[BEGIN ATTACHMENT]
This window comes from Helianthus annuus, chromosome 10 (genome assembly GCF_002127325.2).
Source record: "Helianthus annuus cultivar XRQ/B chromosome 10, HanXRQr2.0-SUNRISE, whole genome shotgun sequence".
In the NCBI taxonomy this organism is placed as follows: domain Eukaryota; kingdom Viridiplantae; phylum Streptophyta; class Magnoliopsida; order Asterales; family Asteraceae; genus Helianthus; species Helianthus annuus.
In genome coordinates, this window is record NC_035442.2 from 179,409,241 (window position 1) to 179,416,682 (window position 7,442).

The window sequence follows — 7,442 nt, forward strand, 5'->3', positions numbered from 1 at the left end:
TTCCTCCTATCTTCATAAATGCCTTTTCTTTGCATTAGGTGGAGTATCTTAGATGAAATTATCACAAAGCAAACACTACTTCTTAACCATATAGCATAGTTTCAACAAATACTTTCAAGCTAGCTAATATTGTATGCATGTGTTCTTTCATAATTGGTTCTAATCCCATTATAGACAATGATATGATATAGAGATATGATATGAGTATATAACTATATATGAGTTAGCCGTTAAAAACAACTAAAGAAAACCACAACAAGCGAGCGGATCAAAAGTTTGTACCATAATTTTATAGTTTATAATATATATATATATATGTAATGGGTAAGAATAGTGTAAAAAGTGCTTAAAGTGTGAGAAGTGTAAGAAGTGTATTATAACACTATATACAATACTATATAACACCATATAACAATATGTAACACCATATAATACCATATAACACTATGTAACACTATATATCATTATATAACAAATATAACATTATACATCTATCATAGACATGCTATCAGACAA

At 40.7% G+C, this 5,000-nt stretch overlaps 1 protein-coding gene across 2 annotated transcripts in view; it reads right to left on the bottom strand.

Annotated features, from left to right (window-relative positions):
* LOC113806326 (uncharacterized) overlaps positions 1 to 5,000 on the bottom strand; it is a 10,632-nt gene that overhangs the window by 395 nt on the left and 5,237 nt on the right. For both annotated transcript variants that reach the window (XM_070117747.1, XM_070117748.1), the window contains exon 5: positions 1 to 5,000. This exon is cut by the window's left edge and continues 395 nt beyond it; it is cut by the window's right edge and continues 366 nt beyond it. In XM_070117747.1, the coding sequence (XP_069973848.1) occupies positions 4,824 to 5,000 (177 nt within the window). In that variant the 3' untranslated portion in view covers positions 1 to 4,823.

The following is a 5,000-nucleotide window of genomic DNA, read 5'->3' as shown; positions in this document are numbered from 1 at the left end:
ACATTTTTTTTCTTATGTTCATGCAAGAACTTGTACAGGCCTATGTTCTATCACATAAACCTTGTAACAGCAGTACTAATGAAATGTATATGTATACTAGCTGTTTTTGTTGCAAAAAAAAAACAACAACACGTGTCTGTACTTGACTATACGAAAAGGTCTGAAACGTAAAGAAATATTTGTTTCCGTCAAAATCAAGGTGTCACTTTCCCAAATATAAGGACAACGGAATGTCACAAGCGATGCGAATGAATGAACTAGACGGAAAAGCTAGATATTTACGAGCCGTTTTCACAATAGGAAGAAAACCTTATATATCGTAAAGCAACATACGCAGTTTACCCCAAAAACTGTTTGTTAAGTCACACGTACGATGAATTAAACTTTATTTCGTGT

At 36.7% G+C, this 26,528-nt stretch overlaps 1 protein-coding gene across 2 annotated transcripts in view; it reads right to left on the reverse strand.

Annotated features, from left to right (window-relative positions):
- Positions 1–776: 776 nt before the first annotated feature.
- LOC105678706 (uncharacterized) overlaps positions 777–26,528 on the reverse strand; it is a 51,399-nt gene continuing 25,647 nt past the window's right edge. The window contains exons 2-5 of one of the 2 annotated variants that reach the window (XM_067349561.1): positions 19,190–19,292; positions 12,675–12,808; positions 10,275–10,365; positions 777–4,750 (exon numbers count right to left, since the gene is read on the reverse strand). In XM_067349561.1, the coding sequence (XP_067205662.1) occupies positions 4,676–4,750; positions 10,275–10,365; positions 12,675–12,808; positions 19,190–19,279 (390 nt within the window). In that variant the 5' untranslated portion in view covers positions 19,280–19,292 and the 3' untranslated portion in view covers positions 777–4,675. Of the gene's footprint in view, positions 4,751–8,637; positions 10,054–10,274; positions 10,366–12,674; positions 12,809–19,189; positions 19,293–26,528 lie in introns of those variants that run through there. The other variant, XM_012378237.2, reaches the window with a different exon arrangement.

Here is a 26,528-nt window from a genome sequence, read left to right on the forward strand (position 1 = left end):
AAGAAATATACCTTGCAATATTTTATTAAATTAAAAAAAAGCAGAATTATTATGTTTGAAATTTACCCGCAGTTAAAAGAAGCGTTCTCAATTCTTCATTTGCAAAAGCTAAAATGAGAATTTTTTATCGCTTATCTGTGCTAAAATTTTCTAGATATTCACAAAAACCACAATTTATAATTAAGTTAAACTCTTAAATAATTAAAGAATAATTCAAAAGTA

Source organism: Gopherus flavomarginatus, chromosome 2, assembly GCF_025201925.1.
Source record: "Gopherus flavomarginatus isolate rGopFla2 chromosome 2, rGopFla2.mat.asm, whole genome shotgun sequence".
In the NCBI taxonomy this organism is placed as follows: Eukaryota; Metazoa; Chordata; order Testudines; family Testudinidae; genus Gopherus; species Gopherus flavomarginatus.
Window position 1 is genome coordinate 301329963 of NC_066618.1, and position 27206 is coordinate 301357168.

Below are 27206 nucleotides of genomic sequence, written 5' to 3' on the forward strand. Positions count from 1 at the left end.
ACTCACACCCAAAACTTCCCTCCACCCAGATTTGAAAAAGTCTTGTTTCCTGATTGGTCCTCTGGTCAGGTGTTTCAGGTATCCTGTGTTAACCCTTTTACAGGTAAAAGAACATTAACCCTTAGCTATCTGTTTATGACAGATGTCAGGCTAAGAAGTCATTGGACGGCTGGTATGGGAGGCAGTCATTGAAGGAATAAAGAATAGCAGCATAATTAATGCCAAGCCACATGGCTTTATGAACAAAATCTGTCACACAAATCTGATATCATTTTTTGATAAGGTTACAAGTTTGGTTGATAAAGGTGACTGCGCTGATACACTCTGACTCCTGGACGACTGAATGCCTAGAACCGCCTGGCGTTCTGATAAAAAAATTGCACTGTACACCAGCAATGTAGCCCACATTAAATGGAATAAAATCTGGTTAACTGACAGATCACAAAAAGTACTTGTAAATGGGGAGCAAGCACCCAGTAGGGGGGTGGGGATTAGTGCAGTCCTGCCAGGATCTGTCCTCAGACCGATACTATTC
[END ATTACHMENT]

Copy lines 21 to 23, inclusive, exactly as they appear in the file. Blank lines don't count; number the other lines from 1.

Window position 1 is genome coordinate 301329963 of NC_066618.1, and position 27206 is coordinate 301357168.

Below are 27206 nucleotides of genomic sequence, written 5' to 3' on the forward strand. Positions count from 1 at the left end.
ACTCACACCCAAAACTTCCCTCCACCCAGATTTGAAAAAGTCTTGTTTCCTGATTGGTCCTCTGGTCAGGTGTTTCAGGTATCCTGTGTTAACCCTTTTACAGGTAAAAGAACATTAACCCTTAGCTATCTGTTTATGACAGATGTCAGGCTAAGAAGTCATTGGACGGCTGGTATGGGAGGCAGTCATTGAAGGAATAAAGAATAGCAGCATAATTAATGCCAAGCCACATGGCTTTATGAACAAAATCTGTCACACAAATCTGATATCATTTTTTGATAAGGTTACAAGTTTGGTTGATAAAGGTGACTGCGCTGATACACTCTGACTCCTGGACGACTGAATGCCTAGAACCGCCTGGCGTTCTGATAAAAAAATTGCACTGTACACCAGCAATGTAGCCCACATTAAATGGAATAAAATCTGGTTAACTGACAGATCACAAAAAGTACTTGTAAATGGGGAGCAAGCACCCAGTAGGGGGGTGGGGATTAGTGCAGTCCTGCCAGGATCTGTCCTCAGACCGATACTATTC